D-Link's latest router boasts aggregate speeds of up to 1,900Mbps. Released last October, this AC1900 router may appear inferior to rivals that tout 2,400Mbps (AC2400) or 3,200Mbps (AC3200) speeds.
But here is the thing: Most of those routers offer just 1,300Mbps on 802.11ac, the most current Wi-Fi standard.
In fact, older AC1750 routers also have a top speed of 1,300Mbps.
The figures advertised by manufacturers are technically accurate, but fail to convey that such speeds cannot be achieved with a single client device, at least for now.
In practice, this D-Link router is probably as fast as its competitors for the 802.11ac protocol.
What it does not offer is a second 802.11ac Wi-Fi network (like the AC3200 models). Nor is it as future-proof as the AC2400 variants.
But D-Link has given its new router a fresh coat of paint.
In fact, the company has ditched the cylindrical body of its previous routers for a more conventional look.
While this D-Link router may not look as unusual, the new chassis is more practical - there are mounting holes at the bottom so you can hang the router on a wall.
The biggest change is the Web-based user interface for the router settings.
It now looks modern and far less cluttered than older D-Link routers.
Saving changes made to the settings takes less time than before. Interestingly, you can add a captcha authentication method to protect your router password.
The settings are divided into four sections: Home, Settings, Features and Management.
Within each section or tab, the Basic settings are exposed while Advanced ones are hidden until you expose them with a mouse click.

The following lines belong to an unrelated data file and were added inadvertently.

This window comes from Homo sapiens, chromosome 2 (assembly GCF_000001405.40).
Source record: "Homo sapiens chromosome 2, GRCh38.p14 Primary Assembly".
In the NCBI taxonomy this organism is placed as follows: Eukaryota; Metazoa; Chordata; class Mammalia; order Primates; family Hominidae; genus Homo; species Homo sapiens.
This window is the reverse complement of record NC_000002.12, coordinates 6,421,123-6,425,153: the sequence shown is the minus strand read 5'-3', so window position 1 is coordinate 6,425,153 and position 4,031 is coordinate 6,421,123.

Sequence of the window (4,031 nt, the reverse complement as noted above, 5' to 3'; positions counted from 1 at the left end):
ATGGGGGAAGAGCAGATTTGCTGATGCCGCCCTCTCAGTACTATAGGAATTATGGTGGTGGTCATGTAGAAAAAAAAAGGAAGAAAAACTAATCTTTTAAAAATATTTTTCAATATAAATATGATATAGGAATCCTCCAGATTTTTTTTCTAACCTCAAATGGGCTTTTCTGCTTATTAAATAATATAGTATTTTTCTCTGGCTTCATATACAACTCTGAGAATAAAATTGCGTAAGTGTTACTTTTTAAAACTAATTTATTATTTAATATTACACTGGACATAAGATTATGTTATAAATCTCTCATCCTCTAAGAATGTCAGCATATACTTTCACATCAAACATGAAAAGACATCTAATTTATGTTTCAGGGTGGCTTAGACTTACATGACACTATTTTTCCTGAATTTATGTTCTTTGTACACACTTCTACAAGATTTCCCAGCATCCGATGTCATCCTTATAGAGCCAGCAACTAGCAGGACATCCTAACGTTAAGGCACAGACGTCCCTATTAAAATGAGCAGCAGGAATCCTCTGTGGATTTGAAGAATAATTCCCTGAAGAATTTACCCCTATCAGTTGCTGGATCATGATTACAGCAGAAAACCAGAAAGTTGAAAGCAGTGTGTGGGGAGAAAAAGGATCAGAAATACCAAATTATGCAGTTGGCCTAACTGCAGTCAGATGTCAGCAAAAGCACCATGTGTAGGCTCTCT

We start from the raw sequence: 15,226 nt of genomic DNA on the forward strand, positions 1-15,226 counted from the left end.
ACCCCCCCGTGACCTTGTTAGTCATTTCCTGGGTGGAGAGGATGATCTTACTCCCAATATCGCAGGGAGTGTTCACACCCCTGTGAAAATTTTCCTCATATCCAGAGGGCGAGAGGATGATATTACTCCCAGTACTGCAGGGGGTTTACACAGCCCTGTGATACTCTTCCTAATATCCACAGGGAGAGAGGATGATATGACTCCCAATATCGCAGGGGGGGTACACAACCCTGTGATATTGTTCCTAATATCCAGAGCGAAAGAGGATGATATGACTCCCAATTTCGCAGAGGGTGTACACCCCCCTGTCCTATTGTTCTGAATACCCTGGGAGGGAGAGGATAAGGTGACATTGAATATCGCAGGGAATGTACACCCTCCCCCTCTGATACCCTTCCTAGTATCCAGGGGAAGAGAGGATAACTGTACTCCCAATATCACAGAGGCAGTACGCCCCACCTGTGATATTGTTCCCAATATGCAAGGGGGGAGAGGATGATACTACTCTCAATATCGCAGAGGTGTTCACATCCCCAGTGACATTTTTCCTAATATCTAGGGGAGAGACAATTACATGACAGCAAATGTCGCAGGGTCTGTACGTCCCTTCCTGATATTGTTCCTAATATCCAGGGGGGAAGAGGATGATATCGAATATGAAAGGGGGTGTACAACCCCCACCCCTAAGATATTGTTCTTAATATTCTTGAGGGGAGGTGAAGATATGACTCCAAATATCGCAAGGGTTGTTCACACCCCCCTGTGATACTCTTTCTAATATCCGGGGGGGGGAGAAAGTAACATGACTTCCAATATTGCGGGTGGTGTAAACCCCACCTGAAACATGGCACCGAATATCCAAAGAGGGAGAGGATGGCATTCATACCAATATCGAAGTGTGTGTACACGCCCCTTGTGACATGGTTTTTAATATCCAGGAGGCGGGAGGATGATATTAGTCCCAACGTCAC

For instance, changing the password for your Wi-Fi network is under Basic settings, but changing Wi-Fi channels is under Advanced.
This layout is less intimidating for new users who may not know or even require such advanced settings.
Part of the new interface: A nice visual network diagram that shows which clients are connected to the network.
D-Link offers a very decent cloud feature where you can manage router settings over the Internet using a mobile app.
You can also remotely access files from storage devices that are plugged into the USB ports on the D-Link router.
In terms of sheer feature count, this router is not as impressive as some of its competitors.
But most users do not really need all those advanced features.
The D-Link's average download speed of 212Mbps is on a par with other 802.11ac routers I have tested.
A solid router with a clean interface that is easy to use.
Ethernet interface: 4x 10/100/1000 Gigabit LAN, 1 x 10/100/1000 Gigabit WAN
Security: WPA/WPA2, WPS
Advanced firewall features: SPI, NAT
Value for money: 3/5
This article was first published on Feb 18, 2015.
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